If you experience a sharp pain that radiates from the elbow joint into the forearm when you swing a tennis racket, garden or turn a doorknob, you might have tennis elbow (lateral epicondylitis).  While this condition has long been associated with folks who play racket sports, doctors at New York’s Hospital for Special Surgery (HSS) say you don’t have to be a tennis player to develop it. 

Plumbers, painters, carpenters, chefs, butchers — essentially anyone whose daily life requires repetitive motion involving the wrist and arm — can get it. Racket sports increase the risk, but the vast majority of people with tennis elbow don’t regularly play them. It’s most common among adults ages 30 to 50. 

"Tennis elbow can interrupt ordinary life activity and keep people from doing the things they want to do, such as playing tennis,  working on the computer or even lifting a cup of coffee,” says Kevin Duffus, a NJ-licensed physical therapist and HSS Rehabilitation Network provider.

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What is tennis elbow?

Tennis elbow is an overuse and muscle strain injury.  Repetitive motion and stress — specifically, contraction of the forearm muscle used to raise and straighten the hand and wrist — cause tiny tears in tendons. As a result, these tendons, which sit along the muscle of the forearm, become inflamed. This in turn creates pressure and on the bony elbow bump on the outside of the arm, know as the lateral epicondyles. 

Tennis elbow pain generally radiates from the outside of the elbow into the forearm and sometimes to the wrist. Pain may gradually increase over time or with activities that require wrist extension. Common movements and other daily tasks, such as turning a screwdriver or shaking hands, may become difficult or painful. 

Most people with tennis elbow can point to the exact spot where they experience pain and identify which movements make the pain worse. 

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How is tennis elbow diagnosed?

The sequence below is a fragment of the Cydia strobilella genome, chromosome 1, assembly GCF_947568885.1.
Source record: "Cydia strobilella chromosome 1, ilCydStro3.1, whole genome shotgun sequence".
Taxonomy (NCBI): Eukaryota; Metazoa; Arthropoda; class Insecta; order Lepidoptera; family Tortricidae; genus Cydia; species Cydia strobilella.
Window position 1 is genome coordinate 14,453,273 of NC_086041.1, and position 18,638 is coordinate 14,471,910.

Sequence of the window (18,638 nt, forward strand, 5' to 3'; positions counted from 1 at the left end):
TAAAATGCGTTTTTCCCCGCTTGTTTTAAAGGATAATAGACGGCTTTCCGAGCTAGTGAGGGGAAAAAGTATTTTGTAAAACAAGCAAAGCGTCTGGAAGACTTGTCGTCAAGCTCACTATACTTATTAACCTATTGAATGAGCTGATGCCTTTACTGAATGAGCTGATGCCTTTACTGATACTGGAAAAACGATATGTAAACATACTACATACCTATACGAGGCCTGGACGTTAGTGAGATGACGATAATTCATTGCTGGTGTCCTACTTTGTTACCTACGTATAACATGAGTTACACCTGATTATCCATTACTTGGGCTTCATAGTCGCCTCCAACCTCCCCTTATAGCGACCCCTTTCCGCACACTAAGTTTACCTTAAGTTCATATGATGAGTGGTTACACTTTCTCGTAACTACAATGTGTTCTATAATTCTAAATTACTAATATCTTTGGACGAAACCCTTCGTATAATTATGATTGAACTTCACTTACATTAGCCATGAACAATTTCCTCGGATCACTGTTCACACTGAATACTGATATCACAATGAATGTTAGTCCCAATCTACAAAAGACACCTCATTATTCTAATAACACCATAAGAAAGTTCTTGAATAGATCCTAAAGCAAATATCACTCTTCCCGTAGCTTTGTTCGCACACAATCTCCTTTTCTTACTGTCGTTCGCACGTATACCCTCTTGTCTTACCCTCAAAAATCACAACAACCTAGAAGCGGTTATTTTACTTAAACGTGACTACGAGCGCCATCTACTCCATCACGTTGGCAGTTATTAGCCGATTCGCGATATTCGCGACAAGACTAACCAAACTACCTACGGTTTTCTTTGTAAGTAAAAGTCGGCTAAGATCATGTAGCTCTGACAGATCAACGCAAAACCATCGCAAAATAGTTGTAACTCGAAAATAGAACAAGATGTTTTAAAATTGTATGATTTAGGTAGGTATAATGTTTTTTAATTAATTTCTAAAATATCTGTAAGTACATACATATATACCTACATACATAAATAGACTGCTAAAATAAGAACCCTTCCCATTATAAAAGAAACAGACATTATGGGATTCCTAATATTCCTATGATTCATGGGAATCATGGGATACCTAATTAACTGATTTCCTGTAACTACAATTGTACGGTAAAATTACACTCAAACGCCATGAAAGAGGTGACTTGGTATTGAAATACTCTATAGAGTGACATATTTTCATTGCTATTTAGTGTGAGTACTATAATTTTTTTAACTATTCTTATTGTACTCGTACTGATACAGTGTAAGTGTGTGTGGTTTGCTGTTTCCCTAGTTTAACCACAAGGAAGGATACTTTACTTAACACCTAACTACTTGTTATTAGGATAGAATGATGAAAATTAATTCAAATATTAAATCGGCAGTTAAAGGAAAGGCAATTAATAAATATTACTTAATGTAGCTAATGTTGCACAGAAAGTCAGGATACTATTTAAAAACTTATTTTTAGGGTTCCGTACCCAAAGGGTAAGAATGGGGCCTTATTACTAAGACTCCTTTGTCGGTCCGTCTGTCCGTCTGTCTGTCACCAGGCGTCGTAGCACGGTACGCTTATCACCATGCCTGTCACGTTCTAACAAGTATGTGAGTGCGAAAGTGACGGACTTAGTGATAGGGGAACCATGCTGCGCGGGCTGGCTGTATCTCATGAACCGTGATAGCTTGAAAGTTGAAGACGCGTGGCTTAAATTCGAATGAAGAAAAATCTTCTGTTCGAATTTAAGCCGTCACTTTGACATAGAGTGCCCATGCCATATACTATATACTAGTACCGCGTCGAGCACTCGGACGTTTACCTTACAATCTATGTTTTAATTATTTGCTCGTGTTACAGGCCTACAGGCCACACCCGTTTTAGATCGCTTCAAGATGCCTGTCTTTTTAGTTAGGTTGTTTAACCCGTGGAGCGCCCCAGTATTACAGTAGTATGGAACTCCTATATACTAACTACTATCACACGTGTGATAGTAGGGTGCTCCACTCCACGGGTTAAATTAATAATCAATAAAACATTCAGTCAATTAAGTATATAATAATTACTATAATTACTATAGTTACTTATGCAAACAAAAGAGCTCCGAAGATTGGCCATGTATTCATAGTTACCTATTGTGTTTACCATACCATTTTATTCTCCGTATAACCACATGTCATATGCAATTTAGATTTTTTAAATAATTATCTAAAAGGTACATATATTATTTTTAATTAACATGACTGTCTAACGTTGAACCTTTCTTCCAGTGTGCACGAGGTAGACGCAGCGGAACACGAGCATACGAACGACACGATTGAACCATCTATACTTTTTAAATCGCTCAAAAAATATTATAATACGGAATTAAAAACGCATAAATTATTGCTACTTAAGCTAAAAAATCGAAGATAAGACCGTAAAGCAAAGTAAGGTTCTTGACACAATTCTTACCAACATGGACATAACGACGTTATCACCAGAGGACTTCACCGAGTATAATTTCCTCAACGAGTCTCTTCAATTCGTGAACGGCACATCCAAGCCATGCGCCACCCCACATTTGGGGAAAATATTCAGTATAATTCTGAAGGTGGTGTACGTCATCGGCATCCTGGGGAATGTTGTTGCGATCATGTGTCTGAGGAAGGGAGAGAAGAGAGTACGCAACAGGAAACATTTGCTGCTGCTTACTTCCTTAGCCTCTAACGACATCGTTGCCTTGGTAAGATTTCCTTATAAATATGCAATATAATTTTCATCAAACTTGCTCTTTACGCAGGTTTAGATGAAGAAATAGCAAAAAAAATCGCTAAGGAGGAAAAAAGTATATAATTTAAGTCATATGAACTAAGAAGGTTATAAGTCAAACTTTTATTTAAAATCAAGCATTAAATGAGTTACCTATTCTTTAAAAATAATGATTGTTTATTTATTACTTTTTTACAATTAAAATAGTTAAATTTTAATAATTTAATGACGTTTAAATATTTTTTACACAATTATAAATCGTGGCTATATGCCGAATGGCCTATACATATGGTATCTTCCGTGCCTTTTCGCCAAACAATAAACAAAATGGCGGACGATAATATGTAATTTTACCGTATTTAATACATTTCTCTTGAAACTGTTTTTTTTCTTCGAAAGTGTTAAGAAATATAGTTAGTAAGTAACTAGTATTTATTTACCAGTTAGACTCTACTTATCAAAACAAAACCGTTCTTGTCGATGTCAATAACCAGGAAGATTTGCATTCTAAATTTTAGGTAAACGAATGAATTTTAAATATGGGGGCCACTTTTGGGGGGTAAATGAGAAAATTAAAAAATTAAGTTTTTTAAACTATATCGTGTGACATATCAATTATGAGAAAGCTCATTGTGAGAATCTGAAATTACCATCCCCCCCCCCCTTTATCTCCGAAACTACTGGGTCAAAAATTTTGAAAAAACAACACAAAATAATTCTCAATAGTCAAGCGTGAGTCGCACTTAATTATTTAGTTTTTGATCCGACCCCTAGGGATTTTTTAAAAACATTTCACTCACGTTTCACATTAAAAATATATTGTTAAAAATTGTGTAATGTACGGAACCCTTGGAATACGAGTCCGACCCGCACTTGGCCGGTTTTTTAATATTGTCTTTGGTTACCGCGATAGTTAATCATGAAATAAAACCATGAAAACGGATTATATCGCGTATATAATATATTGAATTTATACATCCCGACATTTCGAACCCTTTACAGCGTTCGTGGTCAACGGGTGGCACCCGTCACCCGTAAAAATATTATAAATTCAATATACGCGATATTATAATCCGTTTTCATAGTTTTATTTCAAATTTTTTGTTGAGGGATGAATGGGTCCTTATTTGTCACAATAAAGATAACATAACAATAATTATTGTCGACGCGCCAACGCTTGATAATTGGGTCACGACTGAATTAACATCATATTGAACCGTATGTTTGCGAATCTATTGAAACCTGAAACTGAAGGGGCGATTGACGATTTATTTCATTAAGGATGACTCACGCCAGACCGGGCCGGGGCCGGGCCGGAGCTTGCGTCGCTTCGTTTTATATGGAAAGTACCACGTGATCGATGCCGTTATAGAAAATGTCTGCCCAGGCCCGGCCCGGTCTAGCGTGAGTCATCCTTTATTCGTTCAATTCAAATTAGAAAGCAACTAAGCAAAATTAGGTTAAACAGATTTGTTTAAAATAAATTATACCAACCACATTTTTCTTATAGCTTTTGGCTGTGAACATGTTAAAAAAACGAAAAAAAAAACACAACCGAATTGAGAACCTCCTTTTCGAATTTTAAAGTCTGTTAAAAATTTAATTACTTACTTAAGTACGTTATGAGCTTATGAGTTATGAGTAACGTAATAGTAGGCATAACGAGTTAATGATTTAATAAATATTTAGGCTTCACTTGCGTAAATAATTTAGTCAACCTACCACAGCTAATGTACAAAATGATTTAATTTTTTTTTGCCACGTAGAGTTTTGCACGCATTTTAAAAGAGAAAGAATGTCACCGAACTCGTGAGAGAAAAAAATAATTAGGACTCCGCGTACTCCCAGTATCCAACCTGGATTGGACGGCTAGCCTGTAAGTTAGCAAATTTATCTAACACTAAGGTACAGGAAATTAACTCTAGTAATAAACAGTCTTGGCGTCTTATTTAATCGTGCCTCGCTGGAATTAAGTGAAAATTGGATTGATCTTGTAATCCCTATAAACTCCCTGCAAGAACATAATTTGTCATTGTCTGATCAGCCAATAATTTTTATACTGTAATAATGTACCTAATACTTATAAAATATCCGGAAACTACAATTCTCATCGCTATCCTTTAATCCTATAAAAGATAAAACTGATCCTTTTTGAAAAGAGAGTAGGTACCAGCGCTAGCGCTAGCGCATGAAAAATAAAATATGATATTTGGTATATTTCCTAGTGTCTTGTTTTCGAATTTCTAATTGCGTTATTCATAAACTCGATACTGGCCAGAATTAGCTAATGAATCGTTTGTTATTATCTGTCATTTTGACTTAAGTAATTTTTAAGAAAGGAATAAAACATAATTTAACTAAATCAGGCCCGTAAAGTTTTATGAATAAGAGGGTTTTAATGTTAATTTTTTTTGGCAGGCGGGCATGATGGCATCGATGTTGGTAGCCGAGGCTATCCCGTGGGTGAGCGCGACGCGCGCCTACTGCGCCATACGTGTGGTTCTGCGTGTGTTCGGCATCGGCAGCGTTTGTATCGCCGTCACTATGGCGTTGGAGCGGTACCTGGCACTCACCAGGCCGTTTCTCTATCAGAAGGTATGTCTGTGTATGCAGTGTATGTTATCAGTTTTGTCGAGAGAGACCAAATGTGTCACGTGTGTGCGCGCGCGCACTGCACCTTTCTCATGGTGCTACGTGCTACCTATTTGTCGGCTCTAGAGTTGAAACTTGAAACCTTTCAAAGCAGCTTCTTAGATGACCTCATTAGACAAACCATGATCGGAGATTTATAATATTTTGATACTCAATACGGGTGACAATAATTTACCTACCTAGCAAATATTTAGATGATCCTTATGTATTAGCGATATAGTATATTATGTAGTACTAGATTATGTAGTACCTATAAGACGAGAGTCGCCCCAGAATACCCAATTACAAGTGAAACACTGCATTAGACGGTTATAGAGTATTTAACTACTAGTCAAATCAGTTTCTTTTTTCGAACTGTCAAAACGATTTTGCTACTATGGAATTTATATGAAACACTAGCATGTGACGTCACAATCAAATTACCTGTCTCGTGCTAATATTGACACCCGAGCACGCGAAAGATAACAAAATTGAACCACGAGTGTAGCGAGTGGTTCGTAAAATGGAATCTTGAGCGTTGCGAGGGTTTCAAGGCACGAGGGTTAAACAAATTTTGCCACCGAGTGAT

Tennis elbow is easily diagnosed by a doctor. During a physical exam your doctor may assess your range of motion and your ability to perform simple movements. X-rays and other imaging tools, such as MRI, are not generally needed, although they might be used to rule out more serious conditions such as arthritis or bone fractures. 


Most episodes of tennis elbow are resolved within a few months, and only 20 percent last more than a year.  The treatment you and your doctor choose will depend on your level of pain and how much the condition is affecting your daily life. Options include:

  • Wait-and-see. Rest the elbow by taking a break from your regular activity. 
  • Ice. Apply an ice or cold pack for 15 minutes three or four times daily. 
  • Anti-inflammatories. Over-the-counter anti-inflammatory medicines such as ibuprofen can be very effective for managing pain and inflammation. 
  • A forearm brace, strap or splint. Your doctor may suggest wearing a specially designed forearm brace, strap or splint to take stress off the tendons."This is one of those conditions that an over-the-counter brace from the pharmacy can really help," says Duffus.
  • Physical therapy and strength training. A physical therapist can prescribe a stretching and strengthening routine. If the tennis elbow is being triggered by how you swing, you’ll learn how to position your forearm to avoid injury in the future. 
  • Cortisone injections. If you don’t get relief from the above, an orthopedist can inject a shot of this powerful anti-inflammatory into the affected area. 
  • Surgery. Severe cases of tennis elbow that last for several months and drastically limit activity may require surgery. Surgery is often done on an outpatient basis and involves trimming the affected tendons. 

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Laurie Albanese is an award-winning memoirist and journalist, as well as an avid tennis player and traveller.